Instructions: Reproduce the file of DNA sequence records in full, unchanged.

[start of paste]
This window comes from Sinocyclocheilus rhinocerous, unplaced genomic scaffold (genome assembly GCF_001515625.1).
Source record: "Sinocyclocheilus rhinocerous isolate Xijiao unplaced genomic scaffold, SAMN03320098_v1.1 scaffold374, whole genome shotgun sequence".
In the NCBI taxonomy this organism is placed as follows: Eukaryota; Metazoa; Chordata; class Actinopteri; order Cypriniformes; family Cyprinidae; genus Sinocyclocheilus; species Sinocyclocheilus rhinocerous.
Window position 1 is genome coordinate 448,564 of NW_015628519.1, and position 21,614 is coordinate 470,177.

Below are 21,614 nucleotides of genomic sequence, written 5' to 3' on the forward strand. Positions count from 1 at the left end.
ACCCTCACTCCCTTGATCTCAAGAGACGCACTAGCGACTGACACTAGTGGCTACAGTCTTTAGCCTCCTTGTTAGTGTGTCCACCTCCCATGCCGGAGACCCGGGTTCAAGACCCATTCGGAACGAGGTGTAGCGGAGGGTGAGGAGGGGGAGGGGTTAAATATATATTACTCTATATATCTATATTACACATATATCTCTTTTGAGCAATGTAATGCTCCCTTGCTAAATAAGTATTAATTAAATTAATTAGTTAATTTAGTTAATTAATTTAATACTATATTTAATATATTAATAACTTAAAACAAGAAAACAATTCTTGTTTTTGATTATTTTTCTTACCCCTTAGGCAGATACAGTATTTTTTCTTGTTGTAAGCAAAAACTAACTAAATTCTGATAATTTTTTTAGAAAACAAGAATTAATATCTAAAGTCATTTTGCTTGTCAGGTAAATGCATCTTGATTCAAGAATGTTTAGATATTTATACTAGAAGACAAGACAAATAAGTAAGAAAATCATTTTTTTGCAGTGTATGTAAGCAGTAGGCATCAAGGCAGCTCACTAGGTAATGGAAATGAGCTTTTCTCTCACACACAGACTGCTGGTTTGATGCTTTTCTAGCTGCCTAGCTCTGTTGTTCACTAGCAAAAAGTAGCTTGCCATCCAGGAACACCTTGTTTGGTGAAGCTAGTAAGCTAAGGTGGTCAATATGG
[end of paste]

This window comes from Sinocyclocheilus rhinocerous, unplaced genomic scaffold (genome assembly GCF_001515625.1).
Source record: "Sinocyclocheilus rhinocerous isolate Xijiao unplaced genomic scaffold, SAMN03320098_v1.1 scaffold374, whole genome shotgun sequence".
In the NCBI taxonomy this organism is placed as follows: Eukaryota; Metazoa; Chordata; class Actinopteri; order Cypriniformes; family Cyprinidae; genus Sinocyclocheilus; species Sinocyclocheilus rhinocerous.
Window position 1 is genome coordinate 448,564 of NW_015628519.1, and position 21,614 is coordinate 470,177.

Below are 21,614 nucleotides of genomic sequence, written 5' to 3' on the forward strand. Positions count from 1 at the left end.
ACCCTCACTCCCTTGATCTCAAGAGACGCACTAGCGACTGACACTAGTGGCTACAGTCTTTAGCCTCCTTGTTAGTGTGTCCACCTCCCATGCCGGAGACCCGGGTTCAAGACCCATTCGGAACGAGGTGTAGCGGAGGGTGAGGAGGGGGAGGGGTTAAATATATATTACTCTATATATCTATATTACACATATATCTCTTTTGAGCAATGTAATGCTCCCTTGCTAAATAAGTATTAATTAAATTAATTAGTTAATTTAGTTAATTAATTTAATACTATATTTAATATATTAATAACTTAAAACAAGAAAACAATTCTTGTTTTTGATTATTTTTCTTACCCCTTAGGCAGATACAGTATTTTTTCTTGTTGTAAGCAAAAACTAACTAAATTCTGATAATTTTTTTAGAAAACAAGAATTAATATCTAAAGTCATTTTGCTTGTCAGGTAAATGCATCTTGATTCAAGAATGTTTAGATATTTATACTAGAAGACAAGACAAATAAGTAAGAAAATCATTTTTTTGCAGTGTATGTAAGCAGTAGGCATCAAGGCAGCTCACTAGGTAATGGAAATGAGCTTTTCTCTCACACACAGACTGCTGGTTTGATGCTTTTCTAGCTGCCTAGCTCTGTTGTTCACTAGCAAAAAGTAGCTTGCCATCCAGGAACACCTTGTTTGGTGAAGCTAGTAAGCTAAGGTGGTCAATATGG